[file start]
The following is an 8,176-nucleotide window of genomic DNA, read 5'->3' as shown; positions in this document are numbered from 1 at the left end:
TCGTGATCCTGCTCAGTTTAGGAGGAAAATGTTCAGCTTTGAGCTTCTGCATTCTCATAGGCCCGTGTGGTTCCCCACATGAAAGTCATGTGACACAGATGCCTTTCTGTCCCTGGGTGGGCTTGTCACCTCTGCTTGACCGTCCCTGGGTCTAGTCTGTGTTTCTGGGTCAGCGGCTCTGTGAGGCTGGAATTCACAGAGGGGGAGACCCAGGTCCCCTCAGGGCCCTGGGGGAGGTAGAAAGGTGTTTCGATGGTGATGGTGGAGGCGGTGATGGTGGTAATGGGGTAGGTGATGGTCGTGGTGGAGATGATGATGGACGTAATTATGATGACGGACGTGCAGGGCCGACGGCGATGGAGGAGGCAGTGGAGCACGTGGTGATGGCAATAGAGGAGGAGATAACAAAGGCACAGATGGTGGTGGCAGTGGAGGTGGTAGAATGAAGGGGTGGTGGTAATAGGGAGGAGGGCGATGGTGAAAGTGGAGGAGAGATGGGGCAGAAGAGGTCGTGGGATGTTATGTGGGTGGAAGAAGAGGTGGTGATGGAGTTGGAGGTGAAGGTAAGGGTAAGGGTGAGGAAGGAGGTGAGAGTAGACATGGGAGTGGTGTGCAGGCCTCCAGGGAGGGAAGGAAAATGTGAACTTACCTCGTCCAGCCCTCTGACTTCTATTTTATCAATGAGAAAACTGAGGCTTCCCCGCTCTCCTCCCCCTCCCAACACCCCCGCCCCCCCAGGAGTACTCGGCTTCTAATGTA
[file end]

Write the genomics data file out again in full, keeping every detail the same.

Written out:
The following is an 8,176-nucleotide window of genomic DNA, read 5'->3' as shown; positions in this document are numbered from 1 at the left end:
TCGTGATCCTGCTCAGTTTAGGAGGAAAATGTTCAGCTTTGAGCTTCTGCATTCTCATAGGCCCGTGTGGTTCCCCACATGAAAGTCATGTGACACAGATGCCTTTCTGTCCCTGGGTGGGCTTGTCACCTCTGCTTGACCGTCCCTGGGTCTAGTCTGTGTTTCTGGGTCAGCGGCTCTGTGAGGCTGGAATTCACAGAGGGGGAGACCCAGGTCCCCTCAGGGCCCTGGGGGAGGTAGAAAGGTGTTTCGATGGTGATGGTGGAGGCGGTGATGGTGGTAATGGGGTAGGTGATGGTCGTGGTGGAGATGATGATGGACGTAATTATGATGACGGACGTGCAGGGCCGACGGCGATGGAGGAGGCAGTGGAGCACGTGGTGATGGCAATAGAGGAGGAGATAACAAAGGCACAGATGGTGGTGGCAGTGGAGGTGGTAGAATGAAGGGGTGGTGGTAATAGGGAGGAGGGCGATGGTGAAAGTGGAGGAGAGATGGGGCAGAAGAGGTCGTGGGATGTTATGTGGGTGGAAGAAGAGGTGGTGATGGAGTTGGAGGTGAAGGTAAGGGTAAGGGTGAGGAAGGAGGTGAGAGTAGACATGGGAGTGGTGTGCAGGCCTCCAGGGAGGGAAGGAAAATGTGAACTTACCTCGTCCAGCCCTCTGACTTCTATTTTATCAATGAGAAAACTGAGGCTTCCCCGCTCTCCTCCCCCTCCCAACACCCCCGCCCCCCCAGGAGTACTCGGCTTCTAATGTA